Since it was first published in 1976, the International Classification of Diseases for Oncology (ICD-O) has been internationally recognized as the definitive classification of neoplasms. It is used by cancer registries throughout the world to record incidence of malignancy and survival rates, and the data produced are used to inform cancer control, research activity, treatment planning and health economics.
The classification of neoplasms used in ICD-O links closely to the definitions of neoplasms used in the WHO/IARC Classification of Tumours series which are compiled by consensus groups of international experts and, as such, the classification is underpinned by the highest level of scientific evidence and opinion.
ICD-O consists of two axes (or coding systems), which together describe the tumour:
- the topographical code, which describes the anatomical site of origin (or organ system) of the tumour, and
- the morphological code, which describes the cell type (or histology) of the tumour, together with the behaviour (malignant or benign).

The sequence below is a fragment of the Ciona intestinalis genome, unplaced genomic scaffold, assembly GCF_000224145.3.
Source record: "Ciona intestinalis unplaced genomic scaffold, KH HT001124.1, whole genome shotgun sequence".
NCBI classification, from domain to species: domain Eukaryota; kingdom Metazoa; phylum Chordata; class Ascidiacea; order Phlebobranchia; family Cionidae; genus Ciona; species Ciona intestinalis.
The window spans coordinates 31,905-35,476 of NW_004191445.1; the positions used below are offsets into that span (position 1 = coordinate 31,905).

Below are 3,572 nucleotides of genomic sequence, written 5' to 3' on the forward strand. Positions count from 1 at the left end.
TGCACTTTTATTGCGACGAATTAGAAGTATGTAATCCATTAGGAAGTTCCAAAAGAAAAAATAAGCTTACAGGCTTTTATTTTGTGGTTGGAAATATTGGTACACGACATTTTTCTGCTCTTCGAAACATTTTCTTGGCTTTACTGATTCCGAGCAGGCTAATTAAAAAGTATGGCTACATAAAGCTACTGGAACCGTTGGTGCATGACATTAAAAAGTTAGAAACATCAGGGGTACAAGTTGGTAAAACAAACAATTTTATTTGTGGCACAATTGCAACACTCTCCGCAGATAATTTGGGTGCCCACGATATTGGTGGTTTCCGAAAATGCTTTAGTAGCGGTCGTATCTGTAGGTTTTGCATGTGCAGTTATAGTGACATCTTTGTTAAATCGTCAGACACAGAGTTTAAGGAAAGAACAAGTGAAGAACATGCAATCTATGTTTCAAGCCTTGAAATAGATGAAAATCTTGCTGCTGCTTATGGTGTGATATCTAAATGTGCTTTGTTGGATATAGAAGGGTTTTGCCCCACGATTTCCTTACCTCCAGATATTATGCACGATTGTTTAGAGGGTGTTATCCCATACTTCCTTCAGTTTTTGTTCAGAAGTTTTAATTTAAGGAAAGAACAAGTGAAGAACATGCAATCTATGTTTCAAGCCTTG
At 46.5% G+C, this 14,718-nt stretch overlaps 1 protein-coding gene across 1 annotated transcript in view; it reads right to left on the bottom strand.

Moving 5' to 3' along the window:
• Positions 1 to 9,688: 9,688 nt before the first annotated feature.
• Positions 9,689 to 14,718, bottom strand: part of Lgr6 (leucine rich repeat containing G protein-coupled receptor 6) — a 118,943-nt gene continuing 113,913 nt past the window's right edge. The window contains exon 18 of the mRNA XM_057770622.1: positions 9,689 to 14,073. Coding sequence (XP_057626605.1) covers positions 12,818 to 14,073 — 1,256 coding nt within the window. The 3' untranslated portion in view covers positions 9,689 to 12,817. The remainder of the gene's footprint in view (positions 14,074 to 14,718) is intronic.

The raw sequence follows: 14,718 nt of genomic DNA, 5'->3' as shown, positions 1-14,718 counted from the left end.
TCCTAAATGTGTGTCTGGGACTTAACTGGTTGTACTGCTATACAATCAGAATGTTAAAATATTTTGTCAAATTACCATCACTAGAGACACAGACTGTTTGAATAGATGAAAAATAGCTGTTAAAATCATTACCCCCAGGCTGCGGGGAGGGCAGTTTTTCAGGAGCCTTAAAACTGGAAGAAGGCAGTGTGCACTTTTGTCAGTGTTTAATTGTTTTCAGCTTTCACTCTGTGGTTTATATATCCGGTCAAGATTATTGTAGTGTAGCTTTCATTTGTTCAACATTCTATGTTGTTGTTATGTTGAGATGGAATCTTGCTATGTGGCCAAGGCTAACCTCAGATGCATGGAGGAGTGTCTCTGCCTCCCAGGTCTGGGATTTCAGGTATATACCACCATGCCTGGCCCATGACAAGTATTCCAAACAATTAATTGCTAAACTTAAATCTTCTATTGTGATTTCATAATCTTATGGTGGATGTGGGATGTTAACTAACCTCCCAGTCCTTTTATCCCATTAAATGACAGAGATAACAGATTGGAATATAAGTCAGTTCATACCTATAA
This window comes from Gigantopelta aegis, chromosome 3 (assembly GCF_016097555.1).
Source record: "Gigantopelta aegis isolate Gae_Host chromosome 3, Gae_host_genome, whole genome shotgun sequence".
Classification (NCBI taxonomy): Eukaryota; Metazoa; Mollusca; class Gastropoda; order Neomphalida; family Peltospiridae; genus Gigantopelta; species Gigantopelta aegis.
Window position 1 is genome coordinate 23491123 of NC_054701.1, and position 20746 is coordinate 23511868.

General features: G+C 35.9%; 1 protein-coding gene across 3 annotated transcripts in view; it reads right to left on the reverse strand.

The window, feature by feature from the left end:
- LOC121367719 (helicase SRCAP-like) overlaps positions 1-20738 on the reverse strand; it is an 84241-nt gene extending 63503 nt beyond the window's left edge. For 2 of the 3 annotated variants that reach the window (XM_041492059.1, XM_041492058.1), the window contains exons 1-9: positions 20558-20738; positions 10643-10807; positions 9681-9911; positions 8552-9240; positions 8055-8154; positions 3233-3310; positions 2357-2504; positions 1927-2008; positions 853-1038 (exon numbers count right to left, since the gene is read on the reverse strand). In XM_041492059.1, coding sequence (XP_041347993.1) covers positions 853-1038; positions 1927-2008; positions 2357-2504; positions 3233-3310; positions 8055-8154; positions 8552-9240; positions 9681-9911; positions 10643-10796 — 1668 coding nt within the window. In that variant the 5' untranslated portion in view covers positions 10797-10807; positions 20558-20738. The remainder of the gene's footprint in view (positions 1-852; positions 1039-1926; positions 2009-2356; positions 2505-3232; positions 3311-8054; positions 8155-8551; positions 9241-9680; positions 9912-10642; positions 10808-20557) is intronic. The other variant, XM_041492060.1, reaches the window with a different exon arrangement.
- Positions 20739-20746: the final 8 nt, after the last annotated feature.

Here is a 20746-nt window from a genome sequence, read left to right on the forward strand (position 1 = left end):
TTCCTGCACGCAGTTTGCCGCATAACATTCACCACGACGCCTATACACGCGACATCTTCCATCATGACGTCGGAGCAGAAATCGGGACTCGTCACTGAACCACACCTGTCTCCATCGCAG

The third edition of ICD-O (ICD-O-3) has been available in printed format since 2000. In September 2011, following approval by the WHO/IARC Committee for ICD-O-3, the classification was updated with a number of new or modified codes and terms (ICD-O-3 First Revision, or ICD-O-3.1). The printed version of the first revision was published in 20131 and is available from WHO press.
ICD-O-3 online now makes available ICD-O-3 and ICD-O-3.1 as fully searchable electronic resources. The alphabetical index of the printed book has been replaced with an efficient search tool to enable the user to quickly identify specific entities. In addition, the online format has enabled WHO/IARC to enhance the listings with useful definitions of entities from the WHO/IARC Classification of Tumours series and other sources. Further information on the use of ICD-O-3 online can be found here.
1 International Classification of Diseases for Oncology, Third Edition, First Revision. Geneva: World Health Organization, 2013.